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The Varieties of Pension GovernancePension Privatization in Europe$
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Bernhard Ebbinghaus

Print publication date: 2011

Print ISBN-13: 9780199586028

Published to Oxford Scholarship Online: May 2011

DOI: 10.1093/acprof:oso/9780199586028.001.0001

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Germany: Departing from Bismarckian Public Pensions

Germany: Departing from Bismarckian Public Pensions

Chapter:
(p.119) 5 Germany: Departing from Bismarckian Public Pensions
Source:
The Varieties of Pension Governance
Author(s):

Bernhard Ebbinghaus (Contributor Webpage)

Mareike Gronwald

Tobias Wiß

Publisher:
Oxford University Press
DOI:10.1093/acprof:oso/9780199586028.003.0005

The chapter first reviews the emergence and change of the public–private pension mix in Germany, emphasizing the path-dependent but recent path-departing developments from the Bismarckian social insurance tradition. The politically contentious pension reforms of the 1990s and subsequent reforms in the 2000s followed a strategy of institutional layering by introducing a voluntary personal (‘Riester’) pension, while fostering coexisting occupational pensions. At the same time, the reforms of public pensions made voluntary private pensions necessary for status maintenance in old age. The second part analyses the structure and governance of occupational and personal pensions in Germany, highlighting the new instruments for the design of occupational pensions such as collective agreements and collective pension institutions self-administered by employers and trade unions. The chapter concludes with an outlook on the future, discussing potential scenarios for institutional change and its consequences for old age income in Germany.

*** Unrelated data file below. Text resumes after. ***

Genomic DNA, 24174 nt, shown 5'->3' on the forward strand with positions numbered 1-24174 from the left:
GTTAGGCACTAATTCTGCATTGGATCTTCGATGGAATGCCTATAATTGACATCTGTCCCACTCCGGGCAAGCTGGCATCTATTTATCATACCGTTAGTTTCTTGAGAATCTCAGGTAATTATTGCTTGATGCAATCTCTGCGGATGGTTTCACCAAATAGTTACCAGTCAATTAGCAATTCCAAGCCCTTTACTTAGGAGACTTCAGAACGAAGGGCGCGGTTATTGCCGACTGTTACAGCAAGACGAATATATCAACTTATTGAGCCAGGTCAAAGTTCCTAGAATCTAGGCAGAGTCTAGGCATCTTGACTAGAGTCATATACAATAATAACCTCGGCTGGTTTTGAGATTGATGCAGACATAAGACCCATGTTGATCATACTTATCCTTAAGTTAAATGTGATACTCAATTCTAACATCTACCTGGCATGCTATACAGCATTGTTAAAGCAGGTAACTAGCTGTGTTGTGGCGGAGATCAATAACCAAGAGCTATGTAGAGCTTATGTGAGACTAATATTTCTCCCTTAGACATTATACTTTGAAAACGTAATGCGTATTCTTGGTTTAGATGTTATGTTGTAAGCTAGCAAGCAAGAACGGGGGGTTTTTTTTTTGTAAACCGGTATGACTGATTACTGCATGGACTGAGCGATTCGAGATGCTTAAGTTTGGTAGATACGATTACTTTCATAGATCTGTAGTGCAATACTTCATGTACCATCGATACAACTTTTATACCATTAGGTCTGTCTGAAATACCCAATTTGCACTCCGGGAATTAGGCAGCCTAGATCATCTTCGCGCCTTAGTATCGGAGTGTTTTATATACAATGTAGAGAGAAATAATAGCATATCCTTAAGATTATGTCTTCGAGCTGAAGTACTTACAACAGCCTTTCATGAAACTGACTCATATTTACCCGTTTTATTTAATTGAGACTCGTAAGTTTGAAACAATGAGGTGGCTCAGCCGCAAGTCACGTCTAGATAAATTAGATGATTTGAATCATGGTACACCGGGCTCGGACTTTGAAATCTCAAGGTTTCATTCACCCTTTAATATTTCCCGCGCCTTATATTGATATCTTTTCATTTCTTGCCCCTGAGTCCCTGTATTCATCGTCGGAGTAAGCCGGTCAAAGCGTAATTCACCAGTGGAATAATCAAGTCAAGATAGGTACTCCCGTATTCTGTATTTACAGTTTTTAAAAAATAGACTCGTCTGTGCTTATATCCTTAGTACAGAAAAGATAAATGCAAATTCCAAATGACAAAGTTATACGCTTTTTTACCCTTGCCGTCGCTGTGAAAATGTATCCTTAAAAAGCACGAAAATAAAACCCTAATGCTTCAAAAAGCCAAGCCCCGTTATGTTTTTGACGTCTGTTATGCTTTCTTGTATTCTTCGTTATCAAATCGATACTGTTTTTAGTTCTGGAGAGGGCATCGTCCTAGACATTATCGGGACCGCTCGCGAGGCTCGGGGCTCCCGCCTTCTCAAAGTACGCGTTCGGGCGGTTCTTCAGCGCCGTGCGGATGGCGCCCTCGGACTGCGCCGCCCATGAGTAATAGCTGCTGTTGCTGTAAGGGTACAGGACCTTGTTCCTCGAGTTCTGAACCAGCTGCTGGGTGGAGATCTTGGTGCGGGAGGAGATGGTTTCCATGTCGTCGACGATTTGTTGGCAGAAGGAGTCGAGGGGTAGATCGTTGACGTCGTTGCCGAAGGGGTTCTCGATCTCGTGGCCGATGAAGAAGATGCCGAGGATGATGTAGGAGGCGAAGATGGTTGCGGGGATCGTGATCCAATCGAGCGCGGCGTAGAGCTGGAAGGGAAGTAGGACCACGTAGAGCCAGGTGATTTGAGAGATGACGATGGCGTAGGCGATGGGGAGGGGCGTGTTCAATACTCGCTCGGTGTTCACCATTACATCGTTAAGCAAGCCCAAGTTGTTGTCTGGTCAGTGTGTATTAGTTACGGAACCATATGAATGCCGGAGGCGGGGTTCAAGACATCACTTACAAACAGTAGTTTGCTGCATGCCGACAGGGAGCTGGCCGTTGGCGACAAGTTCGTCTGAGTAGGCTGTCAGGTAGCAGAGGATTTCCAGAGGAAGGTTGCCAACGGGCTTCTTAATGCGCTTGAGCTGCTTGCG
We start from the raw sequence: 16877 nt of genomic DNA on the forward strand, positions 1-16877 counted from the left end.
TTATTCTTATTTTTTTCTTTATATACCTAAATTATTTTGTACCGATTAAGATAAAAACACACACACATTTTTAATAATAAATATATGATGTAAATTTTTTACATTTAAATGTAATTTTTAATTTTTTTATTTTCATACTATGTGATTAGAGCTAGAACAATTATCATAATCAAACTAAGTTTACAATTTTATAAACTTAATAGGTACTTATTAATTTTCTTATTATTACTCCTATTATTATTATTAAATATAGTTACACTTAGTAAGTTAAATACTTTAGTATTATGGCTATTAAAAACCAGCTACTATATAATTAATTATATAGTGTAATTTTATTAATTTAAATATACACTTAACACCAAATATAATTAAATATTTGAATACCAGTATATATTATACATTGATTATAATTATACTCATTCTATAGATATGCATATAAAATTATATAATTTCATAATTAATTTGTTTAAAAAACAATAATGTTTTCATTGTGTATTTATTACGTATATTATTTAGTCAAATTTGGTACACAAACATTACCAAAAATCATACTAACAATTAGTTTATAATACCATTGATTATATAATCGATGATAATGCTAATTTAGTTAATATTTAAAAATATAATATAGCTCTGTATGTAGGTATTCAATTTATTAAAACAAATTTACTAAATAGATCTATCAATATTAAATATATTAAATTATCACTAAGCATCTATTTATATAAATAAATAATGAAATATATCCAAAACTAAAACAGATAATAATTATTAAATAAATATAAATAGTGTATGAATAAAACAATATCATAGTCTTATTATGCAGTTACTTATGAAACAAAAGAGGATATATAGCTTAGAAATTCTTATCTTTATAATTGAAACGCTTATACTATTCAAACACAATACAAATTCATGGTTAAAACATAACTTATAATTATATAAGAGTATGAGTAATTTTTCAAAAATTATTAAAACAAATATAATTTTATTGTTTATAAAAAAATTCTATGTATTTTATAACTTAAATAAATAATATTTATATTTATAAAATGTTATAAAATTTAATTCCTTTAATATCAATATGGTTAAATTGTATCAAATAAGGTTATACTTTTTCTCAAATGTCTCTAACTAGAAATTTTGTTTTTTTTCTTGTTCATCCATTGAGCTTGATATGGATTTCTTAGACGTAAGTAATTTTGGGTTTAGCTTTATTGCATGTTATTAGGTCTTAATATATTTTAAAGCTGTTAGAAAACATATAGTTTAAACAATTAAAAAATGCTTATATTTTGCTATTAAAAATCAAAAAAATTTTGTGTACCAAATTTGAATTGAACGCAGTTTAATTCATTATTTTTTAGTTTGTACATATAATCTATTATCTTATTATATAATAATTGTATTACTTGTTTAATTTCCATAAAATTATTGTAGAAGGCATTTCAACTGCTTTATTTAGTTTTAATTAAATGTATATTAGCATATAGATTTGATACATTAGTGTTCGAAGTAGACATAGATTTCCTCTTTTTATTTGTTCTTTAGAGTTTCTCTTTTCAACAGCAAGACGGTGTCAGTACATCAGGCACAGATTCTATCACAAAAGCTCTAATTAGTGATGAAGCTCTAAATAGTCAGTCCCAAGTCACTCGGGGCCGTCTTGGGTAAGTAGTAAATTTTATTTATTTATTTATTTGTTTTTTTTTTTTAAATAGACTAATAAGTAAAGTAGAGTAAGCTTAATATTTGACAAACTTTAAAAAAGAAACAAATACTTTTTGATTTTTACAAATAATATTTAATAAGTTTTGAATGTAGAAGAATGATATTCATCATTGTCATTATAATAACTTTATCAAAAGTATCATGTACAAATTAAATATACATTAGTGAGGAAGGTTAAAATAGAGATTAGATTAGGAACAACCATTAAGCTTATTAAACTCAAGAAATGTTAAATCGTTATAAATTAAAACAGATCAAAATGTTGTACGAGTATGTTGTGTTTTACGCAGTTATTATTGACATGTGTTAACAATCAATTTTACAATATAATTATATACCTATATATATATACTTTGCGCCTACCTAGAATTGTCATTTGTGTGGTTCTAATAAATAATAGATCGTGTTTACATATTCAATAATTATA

Keywords:   Germany, Bismarckian social insurance, pension reform, occupational pensions, voluntary personal pensions, employers, trade unions, pension fund governance

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